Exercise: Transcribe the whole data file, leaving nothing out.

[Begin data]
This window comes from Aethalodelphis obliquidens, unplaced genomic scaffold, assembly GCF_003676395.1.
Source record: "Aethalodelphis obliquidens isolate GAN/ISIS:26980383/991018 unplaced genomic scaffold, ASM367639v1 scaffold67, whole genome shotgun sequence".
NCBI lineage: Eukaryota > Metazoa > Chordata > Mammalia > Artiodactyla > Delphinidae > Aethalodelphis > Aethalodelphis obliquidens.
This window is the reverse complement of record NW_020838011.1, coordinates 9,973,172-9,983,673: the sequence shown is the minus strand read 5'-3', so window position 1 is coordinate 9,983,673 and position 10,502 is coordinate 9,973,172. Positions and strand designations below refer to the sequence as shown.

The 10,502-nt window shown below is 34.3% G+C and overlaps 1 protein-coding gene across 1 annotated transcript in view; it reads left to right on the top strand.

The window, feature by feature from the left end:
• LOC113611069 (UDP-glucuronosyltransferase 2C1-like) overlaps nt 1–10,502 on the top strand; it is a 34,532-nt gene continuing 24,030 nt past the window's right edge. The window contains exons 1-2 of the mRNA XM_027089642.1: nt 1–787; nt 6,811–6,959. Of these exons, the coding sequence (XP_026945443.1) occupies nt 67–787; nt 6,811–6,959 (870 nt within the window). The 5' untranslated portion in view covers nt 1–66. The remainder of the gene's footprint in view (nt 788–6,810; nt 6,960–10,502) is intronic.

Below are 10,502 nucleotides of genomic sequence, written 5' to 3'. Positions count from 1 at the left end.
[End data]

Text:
This window comes from Aethalodelphis obliquidens, unplaced genomic scaffold, assembly GCF_003676395.1.
Source record: "Aethalodelphis obliquidens isolate GAN/ISIS:26980383/991018 unplaced genomic scaffold, ASM367639v1 scaffold67, whole genome shotgun sequence".
NCBI lineage: Eukaryota > Metazoa > Chordata > Mammalia > Artiodactyla > Delphinidae > Aethalodelphis > Aethalodelphis obliquidens.
This window is the reverse complement of record NW_020838011.1, coordinates 9,973,172-9,983,673: the sequence shown is the minus strand read 5'-3', so window position 1 is coordinate 9,983,673 and position 10,502 is coordinate 9,973,172. Positions and strand designations below refer to the sequence as shown.

The 10,502-nt window shown below is 34.3% G+C and overlaps 1 protein-coding gene across 1 annotated transcript in view; it reads left to right on the top strand.

The window, feature by feature from the left end:
• LOC113611069 (UDP-glucuronosyltransferase 2C1-like) overlaps nt 1–10,502 on the top strand; it is a 34,532-nt gene continuing 24,030 nt past the window's right edge. The window contains exons 1-2 of the mRNA XM_027089642.1: nt 1–787; nt 6,811–6,959. Of these exons, the coding sequence (XP_026945443.1) occupies nt 67–787; nt 6,811–6,959 (870 nt within the window). The 5' untranslated portion in view covers nt 1–66. The remainder of the gene's footprint in view (nt 788–6,810; nt 6,960–10,502) is intronic.

Below are 10,502 nucleotides of genomic sequence, written 5' to 3'. Positions count from 1 at the left end.